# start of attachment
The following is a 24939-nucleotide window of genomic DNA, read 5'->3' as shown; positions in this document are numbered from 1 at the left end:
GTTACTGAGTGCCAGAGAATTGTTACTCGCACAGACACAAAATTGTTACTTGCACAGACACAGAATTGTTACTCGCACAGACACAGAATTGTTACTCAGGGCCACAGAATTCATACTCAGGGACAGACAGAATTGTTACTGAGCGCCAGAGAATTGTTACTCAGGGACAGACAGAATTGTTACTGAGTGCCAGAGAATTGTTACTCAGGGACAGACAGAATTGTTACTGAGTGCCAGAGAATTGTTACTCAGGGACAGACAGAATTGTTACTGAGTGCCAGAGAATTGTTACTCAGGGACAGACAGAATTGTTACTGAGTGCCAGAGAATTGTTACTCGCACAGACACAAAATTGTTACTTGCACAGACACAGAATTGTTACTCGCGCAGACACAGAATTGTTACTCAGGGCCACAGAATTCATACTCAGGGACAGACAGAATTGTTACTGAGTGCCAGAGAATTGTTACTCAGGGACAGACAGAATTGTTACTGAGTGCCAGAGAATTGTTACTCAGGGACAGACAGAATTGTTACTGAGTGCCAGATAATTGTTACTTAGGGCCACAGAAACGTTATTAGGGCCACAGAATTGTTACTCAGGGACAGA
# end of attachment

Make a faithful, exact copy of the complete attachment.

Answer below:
The following is a 24939-nucleotide window of genomic DNA, read 5'->3' as shown; positions in this document are numbered from 1 at the left end:
GTTACTGAGTGCCAGAGAATTGTTACTCGCACAGACACAAAATTGTTACTTGCACAGACACAGAATTGTTACTCGCACAGACACAGAATTGTTACTCAGGGCCACAGAATTCATACTCAGGGACAGACAGAATTGTTACTGAGCGCCAGAGAATTGTTACTCAGGGACAGACAGAATTGTTACTGAGTGCCAGAGAATTGTTACTCAGGGACAGACAGAATTGTTACTGAGTGCCAGAGAATTGTTACTCAGGGACAGACAGAATTGTTACTGAGTGCCAGAGAATTGTTACTCAGGGACAGACAGAATTGTTACTGAGTGCCAGAGAATTGTTACTCGCACAGACACAAAATTGTTACTTGCACAGACACAGAATTGTTACTCGCGCAGACACAGAATTGTTACTCAGGGCCACAGAATTCATACTCAGGGACAGACAGAATTGTTACTGAGTGCCAGAGAATTGTTACTCAGGGACAGACAGAATTGTTACTGAGTGCCAGAGAATTGTTACTCAGGGACAGACAGAATTGTTACTGAGTGCCAGATAATTGTTACTTAGGGCCACAGAAACGTTATTAGGGCCACAGAATTGTTACTCAGGGACAGA